Freedom Schools: The Curriculum

Against the Current, No. 170, May/June 2014

Marty Oppenheimer

MISSISSIPPI’S SCHOOLS WERE the last in the South to remain totally segregated after Brown vs. Board of Education (1954) declared segregated schools to be unconstitutional. The Black public schools were notoriously underfunded and many were in decrepit condition. Students were learning little.

In 1961 in McComb, Mississippi, students walked out of their segregated high school to protest the suspension of a student for participating in a sit-in. SNCC quickly opened an alternative “Non-Violent High” where staffers taught Black history, literature, and art. All of the SNCC teachers were convicted of contributing to the delinquency of minors and sentenced to six months. This school became one of the models for the Freedom Schools of Freedom Summer.

The proposal for the schools came from SNCC staffer Charlie Cobb in late 1963 as plans for Freedom Summer were being drafted. The volunteers who would take on teaching responsibilities received a week of training in Oxford, Ohio.

SNCC prepared a document, “Notes on Teaching in Mississippi,” which outlined the conditions under which they would be teaching, described the deprived nature of the potential students’ learning, and laid out the curriculum including a “core curriculum” of courses in leadership development: Black history, history of the civil rights movement, and current events.

 Other courses included remedial math, science, and debate. Cultural activities led to the production of student newspapers in many schools. But equally important was SNCC’s attention to pedagogy: “The purpose of the Freedom Schools is to help (the students) to begin to question,” and that meant that the teachers would also ask questions.

The majority of the volunteers were women. A number of them had teaching experiences that used traditional methods involving unquestioning obedience to teachers’ authority. This would be challenged. Students would be able to express themselves and learn to question authority and thereby also question the social structures that were responsible for their oppression.(1)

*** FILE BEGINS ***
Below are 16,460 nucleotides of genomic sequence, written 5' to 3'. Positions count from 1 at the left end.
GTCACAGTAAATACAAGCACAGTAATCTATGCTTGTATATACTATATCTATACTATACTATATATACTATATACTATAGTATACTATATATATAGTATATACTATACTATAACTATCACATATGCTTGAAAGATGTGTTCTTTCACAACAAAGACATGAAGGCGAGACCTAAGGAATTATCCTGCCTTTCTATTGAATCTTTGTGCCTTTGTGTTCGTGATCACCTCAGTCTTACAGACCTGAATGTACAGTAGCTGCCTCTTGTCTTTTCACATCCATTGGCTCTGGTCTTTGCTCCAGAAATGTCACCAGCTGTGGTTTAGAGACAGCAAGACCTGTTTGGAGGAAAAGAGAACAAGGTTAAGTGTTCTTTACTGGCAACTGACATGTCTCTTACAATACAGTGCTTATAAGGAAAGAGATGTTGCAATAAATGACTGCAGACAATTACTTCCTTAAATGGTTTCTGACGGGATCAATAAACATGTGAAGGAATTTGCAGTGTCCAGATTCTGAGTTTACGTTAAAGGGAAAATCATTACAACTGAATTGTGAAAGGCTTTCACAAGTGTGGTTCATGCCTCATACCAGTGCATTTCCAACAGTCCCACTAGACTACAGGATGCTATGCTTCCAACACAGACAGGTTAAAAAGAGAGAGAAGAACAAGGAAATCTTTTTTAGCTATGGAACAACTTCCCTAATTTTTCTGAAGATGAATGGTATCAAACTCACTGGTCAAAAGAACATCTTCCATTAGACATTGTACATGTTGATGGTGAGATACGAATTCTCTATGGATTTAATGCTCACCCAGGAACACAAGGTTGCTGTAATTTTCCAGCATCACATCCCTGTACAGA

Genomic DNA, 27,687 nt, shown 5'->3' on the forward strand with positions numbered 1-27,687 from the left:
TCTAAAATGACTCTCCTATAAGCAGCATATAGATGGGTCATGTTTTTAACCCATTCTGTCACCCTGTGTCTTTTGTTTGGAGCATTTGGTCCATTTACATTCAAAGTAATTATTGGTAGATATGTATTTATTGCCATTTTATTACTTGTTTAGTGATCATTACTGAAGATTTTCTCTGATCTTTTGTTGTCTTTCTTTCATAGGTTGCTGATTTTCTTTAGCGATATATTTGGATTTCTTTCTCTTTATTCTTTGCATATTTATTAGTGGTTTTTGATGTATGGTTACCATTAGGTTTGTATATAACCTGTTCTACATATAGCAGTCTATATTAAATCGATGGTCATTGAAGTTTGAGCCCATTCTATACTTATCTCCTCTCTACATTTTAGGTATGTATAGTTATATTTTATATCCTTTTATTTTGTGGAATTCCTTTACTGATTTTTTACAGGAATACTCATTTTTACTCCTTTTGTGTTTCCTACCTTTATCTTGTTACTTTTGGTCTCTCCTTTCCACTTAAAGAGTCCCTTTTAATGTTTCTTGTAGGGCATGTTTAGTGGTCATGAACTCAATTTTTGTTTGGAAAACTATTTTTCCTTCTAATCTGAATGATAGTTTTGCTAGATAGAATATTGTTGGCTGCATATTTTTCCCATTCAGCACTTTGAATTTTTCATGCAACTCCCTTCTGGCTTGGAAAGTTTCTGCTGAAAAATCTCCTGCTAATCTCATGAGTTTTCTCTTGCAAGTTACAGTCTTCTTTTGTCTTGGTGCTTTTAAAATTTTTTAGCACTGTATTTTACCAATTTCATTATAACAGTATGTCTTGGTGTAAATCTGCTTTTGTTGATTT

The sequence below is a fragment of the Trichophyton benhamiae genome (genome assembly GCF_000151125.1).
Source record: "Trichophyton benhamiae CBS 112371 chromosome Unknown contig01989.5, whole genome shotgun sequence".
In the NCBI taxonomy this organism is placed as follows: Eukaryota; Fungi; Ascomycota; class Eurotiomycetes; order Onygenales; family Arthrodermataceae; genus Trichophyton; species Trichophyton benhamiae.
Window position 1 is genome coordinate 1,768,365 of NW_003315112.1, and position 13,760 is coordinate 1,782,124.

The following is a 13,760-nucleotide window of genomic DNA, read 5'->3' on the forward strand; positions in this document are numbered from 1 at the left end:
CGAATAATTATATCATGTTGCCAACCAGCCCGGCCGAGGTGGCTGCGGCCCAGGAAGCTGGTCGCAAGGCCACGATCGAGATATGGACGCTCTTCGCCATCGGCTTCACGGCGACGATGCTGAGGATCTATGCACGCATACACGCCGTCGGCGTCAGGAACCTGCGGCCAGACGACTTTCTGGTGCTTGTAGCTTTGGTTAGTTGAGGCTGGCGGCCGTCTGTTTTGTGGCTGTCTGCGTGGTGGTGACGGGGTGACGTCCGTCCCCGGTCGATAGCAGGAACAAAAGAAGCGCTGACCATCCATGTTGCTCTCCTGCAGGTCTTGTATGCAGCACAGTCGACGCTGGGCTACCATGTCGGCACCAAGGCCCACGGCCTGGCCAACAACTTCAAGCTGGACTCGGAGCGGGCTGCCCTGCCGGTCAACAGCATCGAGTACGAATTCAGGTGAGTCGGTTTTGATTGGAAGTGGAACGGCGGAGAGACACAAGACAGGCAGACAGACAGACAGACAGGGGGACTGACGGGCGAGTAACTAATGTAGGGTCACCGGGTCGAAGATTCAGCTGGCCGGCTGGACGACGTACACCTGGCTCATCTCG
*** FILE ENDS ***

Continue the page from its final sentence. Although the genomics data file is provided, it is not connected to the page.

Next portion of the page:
Role-playing had been an essential component of the Oxford training in non-violence, and this was carried over to the schools. All sorts of scenarios were played out, from confrontations with the police to sitting-in tests of segregated facilities to chairing a meeting.

At the high point of the summer there were approximately 50 Freedom Schools with a total enrollment of some 3,000 students throughout the state. In McComb the Freedom School opened despite the bombing of three churches within a week. In Hattiesburg, Vernon Dahmer’s home, five schools opened.

In some locales ministers refused to open their churches to the schools for fear of bombings. The schools met in whatever building was available no matter how shabby, and sometimes just outdoors. Where necessary, teachers, students and local parents built structures to shelter the schools. On weekends many teachers, sometimes together with older students, canvassed to get local Blacks to register to vote.

The effectiveness of the schools in political training was in evidence when students held a convention in early August. It was organized by the Mississippi Student Union, a state-wide Black high school student organization. Here students debated and passed resolutions on a vast range of issues, from equal access to public accommodations to demands for decent housing for tenant farmers to foreign policy (“The United States should stop supporting dictatorships in other countries…”).

The schools also had important effects on older Black citizens, who saw from the students’ courage that the oppressive status quo could change.

As for the teachers who were returning home, their Mississippi experience challenged many of them to try new methods and create curricula more directly relevant to the actual lives of their students and their families. Many would also participate in alternative educational experiments and in social justice movements. Some of the college professor volunteers would soon participate in the anti-war teach-ins.


  1. Len Holt, The Summer That Didn’t End: The Story of the Mississippi Civil Rights Project of 1964. (Da Capo Press, 1992), ch. VI; Bruce Watson, Freedom Summer (Penguin Books, 2010), 136-141, 227-228.
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May/June 2014, ATC 170